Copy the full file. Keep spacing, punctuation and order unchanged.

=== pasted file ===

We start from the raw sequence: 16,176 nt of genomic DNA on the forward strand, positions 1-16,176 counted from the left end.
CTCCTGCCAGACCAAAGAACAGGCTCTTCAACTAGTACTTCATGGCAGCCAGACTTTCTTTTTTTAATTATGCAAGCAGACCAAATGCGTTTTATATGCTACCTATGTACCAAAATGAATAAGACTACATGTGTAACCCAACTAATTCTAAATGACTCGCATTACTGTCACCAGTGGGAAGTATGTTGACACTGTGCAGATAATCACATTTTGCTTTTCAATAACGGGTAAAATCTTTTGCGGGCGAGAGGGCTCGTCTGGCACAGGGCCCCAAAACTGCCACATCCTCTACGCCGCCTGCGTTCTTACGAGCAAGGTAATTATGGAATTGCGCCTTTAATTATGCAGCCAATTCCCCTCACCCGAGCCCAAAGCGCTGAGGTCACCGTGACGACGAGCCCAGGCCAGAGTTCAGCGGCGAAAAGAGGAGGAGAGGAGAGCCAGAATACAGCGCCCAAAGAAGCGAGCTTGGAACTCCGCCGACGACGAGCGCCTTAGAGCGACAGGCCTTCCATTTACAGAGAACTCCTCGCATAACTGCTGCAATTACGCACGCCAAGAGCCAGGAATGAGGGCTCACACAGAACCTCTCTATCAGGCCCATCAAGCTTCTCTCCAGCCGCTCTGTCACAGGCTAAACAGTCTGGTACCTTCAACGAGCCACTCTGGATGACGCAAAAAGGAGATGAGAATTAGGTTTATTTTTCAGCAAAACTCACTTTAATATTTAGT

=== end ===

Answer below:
We start from the raw sequence: 16,176 nt of genomic DNA on the forward strand, positions 1-16,176 counted from the left end.
CTCCTGCCAGACCAAAGAACAGGCTCTTCAACTAGTACTTCATGGCAGCCAGACTTTCTTTTTTTAATTATGCAAGCAGACCAAATGCGTTTTATATGCTACCTATGTACCAAAATGAATAAGACTACATGTGTAACCCAACTAATTCTAAATGACTCGCATTACTGTCACCAGTGGGAAGTATGTTGACACTGTGCAGATAATCACATTTTGCTTTTCAATAACGGGTAAAATCTTTTGCGGGCGAGAGGGCTCGTCTGGCACAGGGCCCCAAAACTGCCACATCCTCTACGCCGCCTGCGTTCTTACGAGCAAGGTAATTATGGAATTGCGCCTTTAATTATGCAGCCAATTCCCCTCACCCGAGCCCAAAGCGCTGAGGTCACCGTGACGACGAGCCCAGGCCAGAGTTCAGCGGCGAAAAGAGGAGGAGAGGAGAGCCAGAATACAGCGCCCAAAGAAGCGAGCTTGGAACTCCGCCGACGACGAGCGCCTTAGAGCGACAGGCCTTCCATTTACAGAGAACTCCTCGCATAACTGCTGCAATTACGCACGCCAAGAGCCAGGAATGAGGGCTCACACAGAACCTCTCTATCAGGCCCATCAAGCTTCTCTCCAGCCGCTCTGTCACAGGCTAAACAGTCTGGTACCTTCAACGAGCCACTCTGGATGACGCAAAAAGGAGATGAGAATTAGGTTTATTTTTCAGCAAAACTCACTTTAATATTTAGT